As the facilities and equipment have improved, so has the training of the members. Training during the early years of the Company was mainly done by Company officers, often with other neighboring volunteer stations. A series of courses with the Long Green Volunteer Fire Company mentioned in the Minutes of early Company meetings suggests that training was an important activity for members early in the Company's history. The Minutes of a June, 1956 meeting report the receipt of a letter from the Fire Marshall reporting that five Providence members had received the Basic Training Award. Photographs from slightly later show members proudly displaying their certificates of accomplishment from one of the first classes of the University of Maryland's newly created Fire Rescue Institute.

This tradition continues. Before being allowed to respond on an emergency, every member is now required to have hazardous materials training, classes in blood-borne pathogens, to be certified in CPR, and to complete the basic fire fighting course through either the Maryland Fire Rescue Institute of the University of Maryland or the Baltimore Fire Rescue Academy. Almost every member has taken additional advanced courses in fire fighting and rescue operations of various types. Additionally, many members are certified by the State of Maryland Emergency Medical System as Emergency Medical Technicians. The increased number of medical assist and automotive rescue calls received by the Company makes this especially important. Training, in the station and through County, State, and Federal programs such as those offered at the National Fire Academy in Frederick County has been and continues to be an important element in every member's professional responsibility.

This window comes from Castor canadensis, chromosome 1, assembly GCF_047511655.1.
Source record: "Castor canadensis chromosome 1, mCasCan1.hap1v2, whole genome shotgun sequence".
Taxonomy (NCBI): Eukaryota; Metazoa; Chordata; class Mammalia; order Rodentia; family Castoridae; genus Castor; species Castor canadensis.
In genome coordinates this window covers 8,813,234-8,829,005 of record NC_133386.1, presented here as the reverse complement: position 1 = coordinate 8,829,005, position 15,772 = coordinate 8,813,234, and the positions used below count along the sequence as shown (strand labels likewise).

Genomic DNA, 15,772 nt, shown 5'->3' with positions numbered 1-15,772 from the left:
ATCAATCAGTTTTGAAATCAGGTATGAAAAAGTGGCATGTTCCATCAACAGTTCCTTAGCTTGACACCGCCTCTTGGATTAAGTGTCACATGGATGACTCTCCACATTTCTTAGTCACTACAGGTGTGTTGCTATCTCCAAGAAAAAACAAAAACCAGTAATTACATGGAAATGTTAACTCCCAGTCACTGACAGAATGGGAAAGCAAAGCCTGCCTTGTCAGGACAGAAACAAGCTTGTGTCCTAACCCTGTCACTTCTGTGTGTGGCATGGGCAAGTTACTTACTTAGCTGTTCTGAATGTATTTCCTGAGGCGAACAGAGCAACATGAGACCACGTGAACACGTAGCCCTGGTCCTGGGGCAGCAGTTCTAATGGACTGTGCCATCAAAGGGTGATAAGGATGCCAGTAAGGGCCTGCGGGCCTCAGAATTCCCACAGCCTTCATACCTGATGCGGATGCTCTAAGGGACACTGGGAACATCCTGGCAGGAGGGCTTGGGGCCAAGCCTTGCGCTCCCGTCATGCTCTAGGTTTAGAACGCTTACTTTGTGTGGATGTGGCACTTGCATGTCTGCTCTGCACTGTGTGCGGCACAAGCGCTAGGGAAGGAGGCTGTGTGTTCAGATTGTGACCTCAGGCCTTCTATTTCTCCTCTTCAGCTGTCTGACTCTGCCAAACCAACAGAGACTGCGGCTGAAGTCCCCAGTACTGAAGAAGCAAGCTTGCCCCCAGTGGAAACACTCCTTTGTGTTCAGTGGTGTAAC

Many of the emergencies to which the Company has responded over the years have been dwelling fires within our community. However, as a ready source of trained and disciplined personnel, Providence frequently has been called upon to assist neighboring communities with major emergencies. One of the first such calls to a major incident not in the Providence community came in 1968, when Company members and equipment spent three days assisting The Baltimore City Fire Department during the riots which followed the murder of Martin Luther King, Jr. In January of 1987 Providence Volunteers were among those involved in rescue operations at the Amtrack train wreck near Middle River. Commendation certificates on the walls of the station attest to the professionalism displayed by our members in both of these incidents. The Company was also active in fighting the Schiller's Furniture Store fire which took the lives of three County fire fighters and in the later rescue and recovery operations.